We see then that our centurion was not the only military man celebrated in the Gospel for his piety and virtue; nor are there wanting, thank God, distinguished instances of the same kind in our own age, in our own nation, among our own commanders, and in the recent memory of every one here present. All which examples tend to confirm the observation already made, of the perfect consistency of a military, and every other mode of life, with a firm belief in the doctrines and a conscientious obedience to the precepts of religion.
Thirdly, there is still another reflection arising from this circumstance, with which I shall conclude the present Lecture; and this is, that when we observe men bred up in arms repeatedly spoken of in scripture in such strong terms of commendation as those we have mentioned, we are authorized to conclude, that the profession they are engaged in is not, as a mistaken sect of Christians amongst us professes to think, an unlawful one. On the contrary, it seems to be studiously placed by the sacred writers in a favourable and an honourable light; and in this light it always has been and always ought to be considered. He who undertakes an occupation of great toil and great danger, for the purpose of serving, defending, and protecting his country, is a most valuable and respectable member of society; and if he conducts himself with valour, fidelity, and humanity, and amidst the horrors of war cultivates the gentle manners of peace, and the virtues of a devout and holy life, he most amply deserves, and will assuredly receive the esteem, the admiration, and the applause of his grateful country, and what is of still greater im portance, the approbation of his God.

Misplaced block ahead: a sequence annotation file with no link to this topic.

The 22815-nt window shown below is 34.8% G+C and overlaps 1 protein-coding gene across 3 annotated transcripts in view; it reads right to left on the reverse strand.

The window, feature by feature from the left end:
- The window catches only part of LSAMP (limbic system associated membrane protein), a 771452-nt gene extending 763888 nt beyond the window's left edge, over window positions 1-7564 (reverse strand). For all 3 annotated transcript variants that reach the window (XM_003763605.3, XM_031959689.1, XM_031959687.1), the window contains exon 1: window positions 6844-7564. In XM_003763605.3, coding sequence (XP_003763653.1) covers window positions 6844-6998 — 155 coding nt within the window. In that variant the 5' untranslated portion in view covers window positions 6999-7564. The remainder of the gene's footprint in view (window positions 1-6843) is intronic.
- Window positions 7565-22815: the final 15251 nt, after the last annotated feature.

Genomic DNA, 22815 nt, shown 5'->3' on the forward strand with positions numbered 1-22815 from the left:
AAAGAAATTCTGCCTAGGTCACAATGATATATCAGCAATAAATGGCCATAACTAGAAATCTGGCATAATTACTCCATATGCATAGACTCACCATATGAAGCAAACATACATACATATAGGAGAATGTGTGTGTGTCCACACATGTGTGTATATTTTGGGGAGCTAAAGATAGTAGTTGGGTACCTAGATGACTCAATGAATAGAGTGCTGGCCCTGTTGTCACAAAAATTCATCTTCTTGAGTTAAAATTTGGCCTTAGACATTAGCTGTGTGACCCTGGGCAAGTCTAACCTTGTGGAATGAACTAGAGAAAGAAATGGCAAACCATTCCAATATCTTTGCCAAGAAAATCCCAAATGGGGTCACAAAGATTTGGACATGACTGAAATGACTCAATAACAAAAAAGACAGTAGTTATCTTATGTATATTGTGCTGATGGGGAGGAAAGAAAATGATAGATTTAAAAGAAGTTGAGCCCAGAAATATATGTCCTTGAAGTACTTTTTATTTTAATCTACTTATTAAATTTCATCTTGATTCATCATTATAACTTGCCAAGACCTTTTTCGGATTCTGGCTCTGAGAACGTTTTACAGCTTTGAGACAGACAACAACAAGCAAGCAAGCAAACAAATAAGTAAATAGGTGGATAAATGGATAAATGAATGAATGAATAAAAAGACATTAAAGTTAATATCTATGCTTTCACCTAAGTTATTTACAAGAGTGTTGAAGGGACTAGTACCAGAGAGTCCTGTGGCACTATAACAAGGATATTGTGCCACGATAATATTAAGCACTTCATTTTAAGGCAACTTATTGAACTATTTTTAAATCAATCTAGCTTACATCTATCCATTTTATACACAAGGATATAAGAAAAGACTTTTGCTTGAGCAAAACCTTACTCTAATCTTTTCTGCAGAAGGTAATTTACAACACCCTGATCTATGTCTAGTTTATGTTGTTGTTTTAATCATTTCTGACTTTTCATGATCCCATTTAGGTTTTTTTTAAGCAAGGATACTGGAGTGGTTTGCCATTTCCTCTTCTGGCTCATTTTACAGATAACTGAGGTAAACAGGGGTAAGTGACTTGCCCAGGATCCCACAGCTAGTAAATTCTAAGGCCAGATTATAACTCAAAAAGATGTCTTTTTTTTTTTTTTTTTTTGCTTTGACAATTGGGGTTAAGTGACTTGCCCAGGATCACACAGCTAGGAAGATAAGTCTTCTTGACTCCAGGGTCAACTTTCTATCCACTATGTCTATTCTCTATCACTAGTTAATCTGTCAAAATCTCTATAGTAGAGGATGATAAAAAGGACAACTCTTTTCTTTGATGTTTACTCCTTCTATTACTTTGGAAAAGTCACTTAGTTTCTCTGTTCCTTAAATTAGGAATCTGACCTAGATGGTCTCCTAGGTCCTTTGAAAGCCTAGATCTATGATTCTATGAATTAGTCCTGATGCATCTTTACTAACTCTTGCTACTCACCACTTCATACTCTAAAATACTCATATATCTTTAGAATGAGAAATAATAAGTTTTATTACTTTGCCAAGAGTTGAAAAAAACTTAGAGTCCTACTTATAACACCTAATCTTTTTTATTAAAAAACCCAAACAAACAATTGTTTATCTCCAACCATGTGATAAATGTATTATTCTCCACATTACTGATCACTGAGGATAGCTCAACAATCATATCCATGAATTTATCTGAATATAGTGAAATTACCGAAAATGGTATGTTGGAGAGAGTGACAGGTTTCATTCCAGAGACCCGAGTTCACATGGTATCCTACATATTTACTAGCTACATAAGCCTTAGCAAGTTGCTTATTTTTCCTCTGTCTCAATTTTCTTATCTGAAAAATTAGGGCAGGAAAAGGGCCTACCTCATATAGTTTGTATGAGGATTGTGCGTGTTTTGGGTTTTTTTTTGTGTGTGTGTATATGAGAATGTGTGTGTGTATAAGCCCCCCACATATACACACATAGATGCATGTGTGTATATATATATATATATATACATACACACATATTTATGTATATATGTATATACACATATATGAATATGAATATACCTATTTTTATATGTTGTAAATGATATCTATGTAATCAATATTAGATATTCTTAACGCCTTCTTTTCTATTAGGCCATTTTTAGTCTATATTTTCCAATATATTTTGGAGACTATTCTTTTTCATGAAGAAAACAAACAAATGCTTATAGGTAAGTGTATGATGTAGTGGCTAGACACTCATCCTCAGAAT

* Acts x. 2.
I NOW proceed to the consideration of the 10th Chapter of St. Matthew.
In the preceding chapter we find our Saviour working a great variety of miracles. He healed the man that was sick of the palsy, and forgave his sins; a plain proof of his divinity, because none but God has the power and the prerogative of forgiving sins; and therefore the Jews accused him of blasphemy for pretending to this power. He also cured the woman who touched the hem of his garment. He raised to life the deceased daughter of the ruler of the synagogue. He restored to sight the two blind men that followed him; and he cast out from a dumb man the devil with which he was possessed, and restored him to his speech. These miracles are particularly recorded: but besides these there must have been a prodigious number wrought by him, of which no distinct mention is made; for we are informed in the 31st verse that he went about all the cities and villages teaching in their synagogues, and preaching the gospel of the kingdom, and healing every sickness and every disease among the people.